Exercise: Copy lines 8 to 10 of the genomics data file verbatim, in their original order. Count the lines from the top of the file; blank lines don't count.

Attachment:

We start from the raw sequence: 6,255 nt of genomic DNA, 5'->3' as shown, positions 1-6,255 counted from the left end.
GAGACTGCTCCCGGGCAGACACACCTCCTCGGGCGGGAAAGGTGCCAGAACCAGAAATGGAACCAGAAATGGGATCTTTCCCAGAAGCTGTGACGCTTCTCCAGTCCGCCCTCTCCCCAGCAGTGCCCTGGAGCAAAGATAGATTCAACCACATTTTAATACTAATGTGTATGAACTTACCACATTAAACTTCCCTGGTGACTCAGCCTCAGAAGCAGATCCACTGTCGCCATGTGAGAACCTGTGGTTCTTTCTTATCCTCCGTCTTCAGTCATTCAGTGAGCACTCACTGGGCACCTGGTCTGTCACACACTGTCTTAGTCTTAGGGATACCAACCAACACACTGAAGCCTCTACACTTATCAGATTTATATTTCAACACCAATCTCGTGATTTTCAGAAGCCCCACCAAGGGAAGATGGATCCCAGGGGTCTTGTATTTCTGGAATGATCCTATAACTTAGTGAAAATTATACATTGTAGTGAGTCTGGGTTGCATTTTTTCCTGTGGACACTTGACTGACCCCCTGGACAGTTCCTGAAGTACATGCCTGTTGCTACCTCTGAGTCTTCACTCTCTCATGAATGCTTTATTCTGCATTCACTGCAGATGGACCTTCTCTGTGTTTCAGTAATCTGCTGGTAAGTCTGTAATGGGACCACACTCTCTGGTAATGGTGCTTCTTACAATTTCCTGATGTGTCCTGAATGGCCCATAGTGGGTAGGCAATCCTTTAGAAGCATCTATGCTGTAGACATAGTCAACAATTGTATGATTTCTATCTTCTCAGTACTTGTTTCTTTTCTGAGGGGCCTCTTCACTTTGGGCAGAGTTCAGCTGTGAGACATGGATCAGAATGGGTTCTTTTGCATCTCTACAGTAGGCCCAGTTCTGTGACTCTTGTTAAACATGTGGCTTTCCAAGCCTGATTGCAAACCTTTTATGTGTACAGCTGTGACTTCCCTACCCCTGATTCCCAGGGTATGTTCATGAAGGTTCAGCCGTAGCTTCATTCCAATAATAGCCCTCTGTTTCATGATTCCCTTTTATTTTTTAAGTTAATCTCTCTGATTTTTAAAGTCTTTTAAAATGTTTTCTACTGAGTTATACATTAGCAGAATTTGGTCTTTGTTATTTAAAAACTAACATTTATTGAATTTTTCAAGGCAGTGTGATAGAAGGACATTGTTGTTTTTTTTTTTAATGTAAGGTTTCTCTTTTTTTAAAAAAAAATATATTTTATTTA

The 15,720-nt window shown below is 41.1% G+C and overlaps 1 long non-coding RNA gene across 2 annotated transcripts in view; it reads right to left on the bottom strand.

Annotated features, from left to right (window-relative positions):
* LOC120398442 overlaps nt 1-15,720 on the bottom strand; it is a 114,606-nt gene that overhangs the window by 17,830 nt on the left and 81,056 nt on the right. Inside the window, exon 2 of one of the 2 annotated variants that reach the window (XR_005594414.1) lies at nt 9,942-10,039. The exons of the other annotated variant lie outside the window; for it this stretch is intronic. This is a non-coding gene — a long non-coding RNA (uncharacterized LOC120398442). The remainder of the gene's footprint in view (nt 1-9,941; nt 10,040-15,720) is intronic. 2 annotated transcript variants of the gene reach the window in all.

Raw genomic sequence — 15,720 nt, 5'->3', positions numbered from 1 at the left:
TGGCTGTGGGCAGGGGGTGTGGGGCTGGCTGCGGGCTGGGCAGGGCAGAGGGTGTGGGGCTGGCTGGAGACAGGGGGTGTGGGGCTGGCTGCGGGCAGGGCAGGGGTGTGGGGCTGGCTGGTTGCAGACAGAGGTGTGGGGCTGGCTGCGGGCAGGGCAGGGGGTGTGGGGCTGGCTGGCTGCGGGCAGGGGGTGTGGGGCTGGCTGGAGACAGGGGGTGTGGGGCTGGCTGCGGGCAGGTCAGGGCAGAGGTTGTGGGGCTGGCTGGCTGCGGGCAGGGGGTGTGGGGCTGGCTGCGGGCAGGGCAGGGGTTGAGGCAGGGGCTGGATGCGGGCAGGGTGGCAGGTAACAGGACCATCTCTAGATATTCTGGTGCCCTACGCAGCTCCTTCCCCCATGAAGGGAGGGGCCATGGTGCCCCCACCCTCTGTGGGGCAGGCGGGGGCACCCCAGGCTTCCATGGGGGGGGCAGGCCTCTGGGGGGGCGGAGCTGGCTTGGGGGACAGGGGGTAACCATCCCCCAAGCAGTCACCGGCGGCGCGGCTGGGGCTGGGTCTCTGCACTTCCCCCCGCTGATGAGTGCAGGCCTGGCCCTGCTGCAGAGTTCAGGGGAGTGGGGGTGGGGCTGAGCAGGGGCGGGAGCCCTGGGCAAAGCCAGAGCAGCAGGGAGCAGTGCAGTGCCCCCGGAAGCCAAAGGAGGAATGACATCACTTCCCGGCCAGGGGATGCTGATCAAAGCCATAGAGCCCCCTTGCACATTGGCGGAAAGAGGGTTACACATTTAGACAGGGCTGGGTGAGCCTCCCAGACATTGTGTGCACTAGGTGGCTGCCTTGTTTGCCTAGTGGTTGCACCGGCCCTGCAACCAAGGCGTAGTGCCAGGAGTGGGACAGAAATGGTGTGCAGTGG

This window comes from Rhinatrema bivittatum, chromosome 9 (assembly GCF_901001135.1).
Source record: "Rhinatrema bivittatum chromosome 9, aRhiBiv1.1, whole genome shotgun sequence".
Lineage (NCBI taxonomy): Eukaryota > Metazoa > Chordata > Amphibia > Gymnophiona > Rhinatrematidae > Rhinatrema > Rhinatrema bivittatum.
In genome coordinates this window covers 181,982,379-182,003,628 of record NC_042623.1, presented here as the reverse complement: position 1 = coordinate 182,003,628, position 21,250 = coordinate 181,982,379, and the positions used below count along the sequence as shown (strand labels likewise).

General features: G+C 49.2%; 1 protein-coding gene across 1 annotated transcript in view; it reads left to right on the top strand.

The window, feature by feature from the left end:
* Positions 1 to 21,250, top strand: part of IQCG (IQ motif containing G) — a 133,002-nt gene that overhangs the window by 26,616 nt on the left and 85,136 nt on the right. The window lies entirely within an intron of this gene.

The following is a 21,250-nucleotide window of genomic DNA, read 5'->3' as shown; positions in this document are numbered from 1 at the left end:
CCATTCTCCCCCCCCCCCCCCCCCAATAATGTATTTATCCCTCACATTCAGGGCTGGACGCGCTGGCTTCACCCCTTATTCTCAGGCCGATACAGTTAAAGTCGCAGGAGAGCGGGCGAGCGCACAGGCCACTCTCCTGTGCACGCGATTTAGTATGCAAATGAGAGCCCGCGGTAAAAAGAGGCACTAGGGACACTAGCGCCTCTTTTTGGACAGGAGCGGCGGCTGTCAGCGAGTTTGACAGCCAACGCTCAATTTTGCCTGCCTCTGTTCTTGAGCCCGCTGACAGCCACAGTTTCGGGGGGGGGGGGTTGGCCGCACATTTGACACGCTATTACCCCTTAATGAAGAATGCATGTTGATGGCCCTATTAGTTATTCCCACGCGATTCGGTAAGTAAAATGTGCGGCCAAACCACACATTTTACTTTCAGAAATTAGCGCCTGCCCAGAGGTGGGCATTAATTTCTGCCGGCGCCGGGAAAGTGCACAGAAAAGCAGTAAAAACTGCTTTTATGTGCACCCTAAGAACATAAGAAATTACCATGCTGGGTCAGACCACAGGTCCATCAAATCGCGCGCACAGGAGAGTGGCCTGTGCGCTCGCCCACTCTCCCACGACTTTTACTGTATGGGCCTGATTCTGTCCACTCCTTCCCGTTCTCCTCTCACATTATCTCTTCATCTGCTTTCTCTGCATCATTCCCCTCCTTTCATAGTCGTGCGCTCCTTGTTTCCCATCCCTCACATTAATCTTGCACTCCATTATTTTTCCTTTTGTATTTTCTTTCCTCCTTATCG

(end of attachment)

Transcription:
This window comes from Rhinatrema bivittatum, chromosome 9 (assembly GCF_901001135.1).
Source record: "Rhinatrema bivittatum chromosome 9, aRhiBiv1.1, whole genome shotgun sequence".
Lineage (NCBI taxonomy): Eukaryota > Metazoa > Chordata > Amphibia > Gymnophiona > Rhinatrematidae > Rhinatrema > Rhinatrema bivittatum.